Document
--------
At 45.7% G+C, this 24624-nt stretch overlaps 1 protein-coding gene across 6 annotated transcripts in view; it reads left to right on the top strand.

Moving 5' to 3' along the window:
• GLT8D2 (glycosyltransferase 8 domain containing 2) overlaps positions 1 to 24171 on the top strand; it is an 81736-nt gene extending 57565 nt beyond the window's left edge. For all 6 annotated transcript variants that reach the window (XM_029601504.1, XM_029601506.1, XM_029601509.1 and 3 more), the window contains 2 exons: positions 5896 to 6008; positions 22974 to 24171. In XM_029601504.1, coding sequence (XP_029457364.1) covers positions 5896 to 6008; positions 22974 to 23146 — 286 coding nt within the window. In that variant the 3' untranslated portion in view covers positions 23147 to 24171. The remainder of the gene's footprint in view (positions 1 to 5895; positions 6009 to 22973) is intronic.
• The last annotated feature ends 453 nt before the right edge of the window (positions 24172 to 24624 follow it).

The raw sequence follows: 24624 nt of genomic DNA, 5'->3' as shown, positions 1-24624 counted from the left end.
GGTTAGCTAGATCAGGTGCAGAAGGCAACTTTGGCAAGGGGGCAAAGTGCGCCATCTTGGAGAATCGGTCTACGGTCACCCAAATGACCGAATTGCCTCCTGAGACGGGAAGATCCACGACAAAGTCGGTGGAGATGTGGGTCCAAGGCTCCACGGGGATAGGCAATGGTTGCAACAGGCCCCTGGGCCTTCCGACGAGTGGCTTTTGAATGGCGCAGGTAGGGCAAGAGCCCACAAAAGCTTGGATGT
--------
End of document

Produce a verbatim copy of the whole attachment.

At 45.7% G+C, this 24624-nt stretch overlaps 1 protein-coding gene across 6 annotated transcripts in view; it reads left to right on the top strand.

Moving 5' to 3' along the window:
• GLT8D2 (glycosyltransferase 8 domain containing 2) overlaps positions 1 to 24171 on the top strand; it is an 81736-nt gene extending 57565 nt beyond the window's left edge. For all 6 annotated transcript variants that reach the window (XM_029601504.1, XM_029601506.1, XM_029601509.1 and 3 more), the window contains 2 exons: positions 5896 to 6008; positions 22974 to 24171. In XM_029601504.1, coding sequence (XP_029457364.1) covers positions 5896 to 6008; positions 22974 to 23146 — 286 coding nt within the window. In that variant the 3' untranslated portion in view covers positions 23147 to 24171. The remainder of the gene's footprint in view (positions 1 to 5895; positions 6009 to 22973) is intronic.
• The last annotated feature ends 453 nt before the right edge of the window (positions 24172 to 24624 follow it).

The raw sequence follows: 24624 nt of genomic DNA, 5'->3' as shown, positions 1-24624 counted from the left end.
GGTTAGCTAGATCAGGTGCAGAAGGCAACTTTGGCAAGGGGGCAAAGTGCGCCATCTTGGAGAATCGGTCTACGGTCACCCAAATGACCGAATTGCCTCCTGAGACGGGAAGATCCACGACAAAGTCGGTGGAGATGTGGGTCCAAGGCTCCACGGGGATAGGCAATGGTTGCAACAGGCCCCTGGGCCTTCCGACGAGTGGCTTTTGAATGGCGCAGGTAGGGCAAGAGCCCACAAAAGCTTGGATGT